‘You have plans in Kathmandu?’ asked our companion as he leant forward.

‘Not yet,’ said Jimmy, ‘but I’m sure we’re about to get some advice.’

 

He handed us a card each. “Albert Shah. Tours and Treks. Equipment provided.” ‘It would be a pleasure to be of assistance’ he said.

 

‘Albert?’

‘After my great grandfather. He was English. He was named after Queen Victoria’s husband.’ Albert grinned through his awful teeth so proudly I thought his face might fall apart.

 

The journey seemed more bearable now. It was only a few hours of winding track to the end of our journey and the scenery, as we travelled towards the Himalayas, was threatening to become magnificent.

 

‘I take you round the city.’

‘No thanks,’ I said. We’d rather discover it for ourselves.’

‘Ah yes,’ Albert said. ‘More experience.’

‘You don’t think much of experience, do you?’ I asked.

‘Experience is good,’ he said. ‘But for memories, to keep in your head. Not good for re-use. You make mistakes when you think you know things.’

‘You wouldn’t get out of bed in the morning if that were true,’ I said.

‘You can get out of bed without help from me. But to see Nepal is different.’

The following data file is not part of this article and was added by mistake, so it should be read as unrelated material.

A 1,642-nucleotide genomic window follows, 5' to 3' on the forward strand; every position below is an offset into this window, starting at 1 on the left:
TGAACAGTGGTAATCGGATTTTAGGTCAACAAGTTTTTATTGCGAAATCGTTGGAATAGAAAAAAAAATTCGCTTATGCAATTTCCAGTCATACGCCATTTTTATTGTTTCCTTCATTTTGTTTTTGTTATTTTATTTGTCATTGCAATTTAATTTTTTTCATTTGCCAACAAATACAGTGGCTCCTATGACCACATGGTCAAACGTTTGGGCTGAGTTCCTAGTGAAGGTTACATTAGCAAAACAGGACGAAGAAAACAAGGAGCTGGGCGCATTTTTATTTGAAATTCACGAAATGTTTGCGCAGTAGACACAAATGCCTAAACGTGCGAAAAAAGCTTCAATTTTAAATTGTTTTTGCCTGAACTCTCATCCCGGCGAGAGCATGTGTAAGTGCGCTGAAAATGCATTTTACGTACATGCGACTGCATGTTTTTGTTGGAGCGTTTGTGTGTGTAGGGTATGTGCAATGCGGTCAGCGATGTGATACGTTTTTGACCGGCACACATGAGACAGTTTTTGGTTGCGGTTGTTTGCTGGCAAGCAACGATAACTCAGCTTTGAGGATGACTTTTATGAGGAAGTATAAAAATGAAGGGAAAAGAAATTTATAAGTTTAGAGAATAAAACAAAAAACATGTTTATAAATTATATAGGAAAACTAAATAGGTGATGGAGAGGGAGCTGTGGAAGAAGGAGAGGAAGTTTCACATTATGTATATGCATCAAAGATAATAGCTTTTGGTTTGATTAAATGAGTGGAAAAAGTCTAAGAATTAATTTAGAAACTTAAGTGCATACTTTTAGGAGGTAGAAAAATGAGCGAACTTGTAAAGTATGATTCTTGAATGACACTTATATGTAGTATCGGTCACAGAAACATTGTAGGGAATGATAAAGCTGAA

I had to agree but said nothing.

 

As we neared the end of the journey, the bus made its convoluted way through the narrow streets, past temples top heavy with overhanging roofs and stopped in a market square lined with grain and fruit stalls. I began to get a sense of excitement. I suppose Albert was right in some ways. This experience was for filing away and retelling over a beer at the college bar. It was unrepeatable and unusable because that was the point.

 

We got off and were immediately accosted by a small boy.

 

‘I take you to see temples, carvings, very sexy.’

 

Albert shooed him away. Seeing erotic carvings with a 6 year old was never going to be on our “to do” list.

 

‘You have no hotel,’ said Albert. ‘I can arrange one for you.’

‘Hey, can you get a bed for me too?’ It was the Australian.

‘Certainly. When you have retrieved your luggage, just follow me.’

 

Jimmy and I looked at each other.

 

‘Why should we trust another travel agent?’ he said under his breath.

I held up Albert’s card. ‘We can call tomorrow if we don’t like the service.’

‘Maybe it’s a fraud. Maybe his office doesn’t exist.’

‘You’re in Kathmandu,’ I replied. ‘Strange things are going to happen. It’s an experience. Lie back and enjoy it.’

 

I slung my backpack on and walked over to Albert. ‘Okay, let’s go,’ I said. 

Michael R Chapman
~ master of none ~